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Legalaew: Thailand’s Woodstock | High Times

Thailand’s politicians erroneously believed that they could establish cannabis regulations before removing the plant from its list of narcotics. The deadline came and went, and a two-day event called “Legalaew”—which translates to “Legal Already”—happened on June 11th and 12th.

Arriving at the Highland event, I didn’t know what to expect. I’d visited Chopaka earlier in the day to purchase my first gram of legal flower. I figured I’d treat myself and opted for a gram of End Game at nearly $30USD. The hype will eventually die down and the prices are expected to drop. But I have to say, it’s one of the highest-quality nugs I’ve acquired in the Land of Smiles.

Chopaka, Courtesy Louis Levey

Thailand has come a long way from the compressed—yet impressively potent —brick weed tied together with bright red twine. And I suspect that with more influence coming in from abroad, we’ll see even more high-quality herb hitting shelves nationwide.

Legalaew’s first hour was filled with rainstorms and heavy clouds. As I sat shoulder-to-shoulder beneath a huge white tent, with passionate customers, I wondered if the event actually happened.

The rain cleared up an hour later and the earthy smell of perfectly-cured ganja filled in the air. The only tools for controlling consumption were public nuisance laws and laws that did not apply to cannabis, so it was almost an open-air experience filled with smiles and good vibes.

Louis Levey

It was the mud, sand and dirt beneath our feet that were stickier than the herb. Everyone was watching carefully as it accumulated from the rain, and everyone had to be careful.

It took place about an hour and half away from central Bangkok in Nakhon Pathom. The bongs, joints and other substances were freely distributed without regard for consequences. This is something that every consumer will appreciate.

This was by far the most freedom I’ve seen at a legal cannabis event, with the excitement of it all increasingly apparent with each step deeper inside. But it wasn’t solely consumers enjoying the carefree atmosphere: Thai musicians performed live on stage. Many wore traditional Rastafarian clothing. Some others played traditional Thai instruments in accompaniment to their ganja-themed songs.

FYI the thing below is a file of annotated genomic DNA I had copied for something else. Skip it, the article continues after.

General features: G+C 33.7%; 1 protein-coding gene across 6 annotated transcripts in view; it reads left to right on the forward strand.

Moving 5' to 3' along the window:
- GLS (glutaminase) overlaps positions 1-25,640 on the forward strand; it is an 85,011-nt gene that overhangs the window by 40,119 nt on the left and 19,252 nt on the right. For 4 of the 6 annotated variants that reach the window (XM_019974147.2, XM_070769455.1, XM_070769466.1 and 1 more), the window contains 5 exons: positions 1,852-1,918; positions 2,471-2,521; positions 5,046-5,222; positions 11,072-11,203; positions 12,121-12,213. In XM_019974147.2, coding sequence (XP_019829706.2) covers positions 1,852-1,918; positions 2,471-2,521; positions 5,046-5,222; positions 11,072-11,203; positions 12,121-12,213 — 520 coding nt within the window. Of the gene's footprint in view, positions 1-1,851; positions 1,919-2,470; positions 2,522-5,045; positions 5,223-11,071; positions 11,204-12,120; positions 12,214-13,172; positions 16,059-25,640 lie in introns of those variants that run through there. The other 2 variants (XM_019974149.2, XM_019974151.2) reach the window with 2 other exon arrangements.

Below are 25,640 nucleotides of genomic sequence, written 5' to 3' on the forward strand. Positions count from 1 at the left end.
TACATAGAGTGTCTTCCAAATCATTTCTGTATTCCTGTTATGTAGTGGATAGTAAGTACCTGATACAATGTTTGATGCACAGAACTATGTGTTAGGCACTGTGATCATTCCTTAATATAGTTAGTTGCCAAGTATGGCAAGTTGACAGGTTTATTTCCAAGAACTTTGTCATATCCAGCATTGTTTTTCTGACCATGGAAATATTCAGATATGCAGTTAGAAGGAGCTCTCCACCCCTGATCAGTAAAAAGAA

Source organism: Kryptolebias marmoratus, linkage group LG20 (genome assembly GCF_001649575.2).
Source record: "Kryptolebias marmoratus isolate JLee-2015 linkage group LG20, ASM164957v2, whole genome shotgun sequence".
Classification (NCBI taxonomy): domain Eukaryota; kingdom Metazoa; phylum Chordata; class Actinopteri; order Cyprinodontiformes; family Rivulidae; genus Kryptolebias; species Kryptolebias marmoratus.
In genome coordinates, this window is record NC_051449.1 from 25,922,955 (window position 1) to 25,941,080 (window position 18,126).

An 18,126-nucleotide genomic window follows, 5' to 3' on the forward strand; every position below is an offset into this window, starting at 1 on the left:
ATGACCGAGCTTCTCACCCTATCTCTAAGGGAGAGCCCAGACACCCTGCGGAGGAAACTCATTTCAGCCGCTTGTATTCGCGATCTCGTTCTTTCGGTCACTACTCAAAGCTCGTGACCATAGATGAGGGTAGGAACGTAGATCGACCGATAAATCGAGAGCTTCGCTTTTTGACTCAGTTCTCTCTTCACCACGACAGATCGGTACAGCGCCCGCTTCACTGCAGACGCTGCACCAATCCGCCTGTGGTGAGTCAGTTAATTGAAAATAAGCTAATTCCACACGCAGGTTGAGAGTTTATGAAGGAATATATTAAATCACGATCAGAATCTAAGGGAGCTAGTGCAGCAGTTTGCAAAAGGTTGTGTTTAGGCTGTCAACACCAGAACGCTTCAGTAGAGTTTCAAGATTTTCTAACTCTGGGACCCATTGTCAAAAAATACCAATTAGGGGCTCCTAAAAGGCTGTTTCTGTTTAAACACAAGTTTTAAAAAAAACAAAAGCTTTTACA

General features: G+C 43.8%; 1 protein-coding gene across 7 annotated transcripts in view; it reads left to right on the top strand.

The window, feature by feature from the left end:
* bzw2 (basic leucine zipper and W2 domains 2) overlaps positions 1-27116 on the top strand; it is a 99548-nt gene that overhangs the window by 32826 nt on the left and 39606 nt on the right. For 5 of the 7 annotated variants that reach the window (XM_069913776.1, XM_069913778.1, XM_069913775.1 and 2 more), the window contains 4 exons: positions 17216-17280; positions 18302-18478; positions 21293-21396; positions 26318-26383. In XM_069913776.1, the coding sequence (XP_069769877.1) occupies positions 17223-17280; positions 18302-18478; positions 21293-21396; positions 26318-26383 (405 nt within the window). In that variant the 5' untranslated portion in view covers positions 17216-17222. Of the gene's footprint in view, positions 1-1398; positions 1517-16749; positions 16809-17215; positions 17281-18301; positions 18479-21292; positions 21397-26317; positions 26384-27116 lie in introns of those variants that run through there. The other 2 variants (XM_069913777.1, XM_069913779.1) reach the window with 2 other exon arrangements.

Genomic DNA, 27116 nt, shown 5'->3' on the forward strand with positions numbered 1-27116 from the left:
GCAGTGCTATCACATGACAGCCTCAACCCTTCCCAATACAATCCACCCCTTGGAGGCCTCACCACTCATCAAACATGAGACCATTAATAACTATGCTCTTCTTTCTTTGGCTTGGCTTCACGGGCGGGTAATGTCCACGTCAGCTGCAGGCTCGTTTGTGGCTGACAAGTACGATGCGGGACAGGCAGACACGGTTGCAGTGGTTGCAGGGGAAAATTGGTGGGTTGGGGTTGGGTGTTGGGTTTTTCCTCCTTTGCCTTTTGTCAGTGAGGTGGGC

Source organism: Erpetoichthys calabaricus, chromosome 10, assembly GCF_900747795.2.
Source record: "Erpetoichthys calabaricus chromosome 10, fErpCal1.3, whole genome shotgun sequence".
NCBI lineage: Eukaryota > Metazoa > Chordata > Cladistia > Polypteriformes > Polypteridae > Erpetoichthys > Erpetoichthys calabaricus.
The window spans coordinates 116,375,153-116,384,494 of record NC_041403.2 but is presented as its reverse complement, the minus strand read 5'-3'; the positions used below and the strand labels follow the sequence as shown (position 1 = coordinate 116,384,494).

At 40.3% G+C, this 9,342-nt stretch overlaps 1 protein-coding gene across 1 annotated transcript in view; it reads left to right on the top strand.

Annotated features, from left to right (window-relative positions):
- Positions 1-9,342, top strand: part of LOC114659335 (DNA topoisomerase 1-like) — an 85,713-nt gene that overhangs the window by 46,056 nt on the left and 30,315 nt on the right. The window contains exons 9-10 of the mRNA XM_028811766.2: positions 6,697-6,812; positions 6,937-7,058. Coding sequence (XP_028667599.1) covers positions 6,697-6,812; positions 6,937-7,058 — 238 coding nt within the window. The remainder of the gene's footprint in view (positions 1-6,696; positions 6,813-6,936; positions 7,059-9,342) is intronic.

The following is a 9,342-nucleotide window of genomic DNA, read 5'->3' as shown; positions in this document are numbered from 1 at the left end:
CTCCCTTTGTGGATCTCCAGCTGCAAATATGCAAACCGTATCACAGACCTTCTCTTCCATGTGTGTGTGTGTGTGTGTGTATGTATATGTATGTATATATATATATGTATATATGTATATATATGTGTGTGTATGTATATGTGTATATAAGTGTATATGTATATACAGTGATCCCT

Bloom was there, and its clean branding and bright tent made it easy to identify. There were many CBD and THC-infused products on offer. Two Treekings OG stands were set up, each selling infused snacks. They also had neon lighting at night. OG Papers offered Siam-style and flower-style hemp paper.

OG Papers / Courtesy Louis Levey

It is interesting that there was such a large amount of brick weed, which can be found all over Thailand. Most of the sativa enters through borders.

Many who have tried cannabis in Thailand used brick bud. I’d say this reflects on Thailand’s past and is essential to remember as we progress forward in this space.

Installation of Thai Weed Bricks / Credit to Louis Levey

Weerachai is the owner and operator Bong Thai. He has been producing bamboo bongs under the Bong Thai name for three years. Nilnapa’s husband and wife sell their collection of bamboo bongs made by hand and tie-dye fabrics at various cannabis events throughout the Kingdom.

Since Thailand began changing its laws around two years ago, they’ve seen a significant increase in the demand for their Thai-traditional products.

“It’s different from two or three years ago,” he explained. “Now, we’re selling much more than before,” he explained. “In the first year, we were only selling 100, 200, or 300 baht [worth of bongs] per month. In the second year we began selling 1,000, 2000, and 3,000 Baht. [of goods] per month. Now, we’re selling 10,000+ baht worth of bongs per month.”

Louis Levey, Weerachai and Nilnapa in Bong Thai

Additionally, I was able to speak with Boom, Kenny and Broccoli of Kacha. Kacha is a cannabis company that began producing concentrates of cannabis at the peak of the pandemic. It started production right after heavy metals and vitamin E in poor vape cartridges caused fear and panic amongst terp fans worldwide.

“We started off saying that we should create a Thai brand that doesn’t contain any harmful filler product, no filler, no heavy metals. All of them have to be checked here by us,” Kenny explained. “We check that the product is 100% clean and we then move on from there.”

Kacha understands the challenges of creating a market without education. They’re working tirelessly to support consumers in Thailand, as well as outside of the Kingdom.

“We’re trying to build a market at the moment, and we have multiple sales happening around the world, mainly in California. But first, we have to build an idea here, a beautiful image of a Thai brand,” Kenny said. “We’re hosting events now. Zenco is a concentrated cannabis extract in a drinkable format. We held a yachting adventure last month. This yachting adventure was fun and successful. It is also one of the first experiences with cannabis yachting in Thailand and Pattaya. We might host another one soon.”

Broccoli and Kenny talk about Kacha, the future of Thai cannabis concentrate, and more / Courtesy Louis Levey

Equally important to mention is the Rescue & First Aid booth on-site. There were a couple of emergencies during Legalaew. It was not an extremely serious situation.

“It’s our responsibility to make sure everyone is safe at the event,” explained the head of Rescue & First Aid, Bank. “On the first day, we had a woman who was crying and too high in the water after eating an infused brownie. We went in and took her out of the water, checked her out to make sure she was stable, but she was all right after so we didn’t need to send her to the hospital.”

Thailand, keep smoking!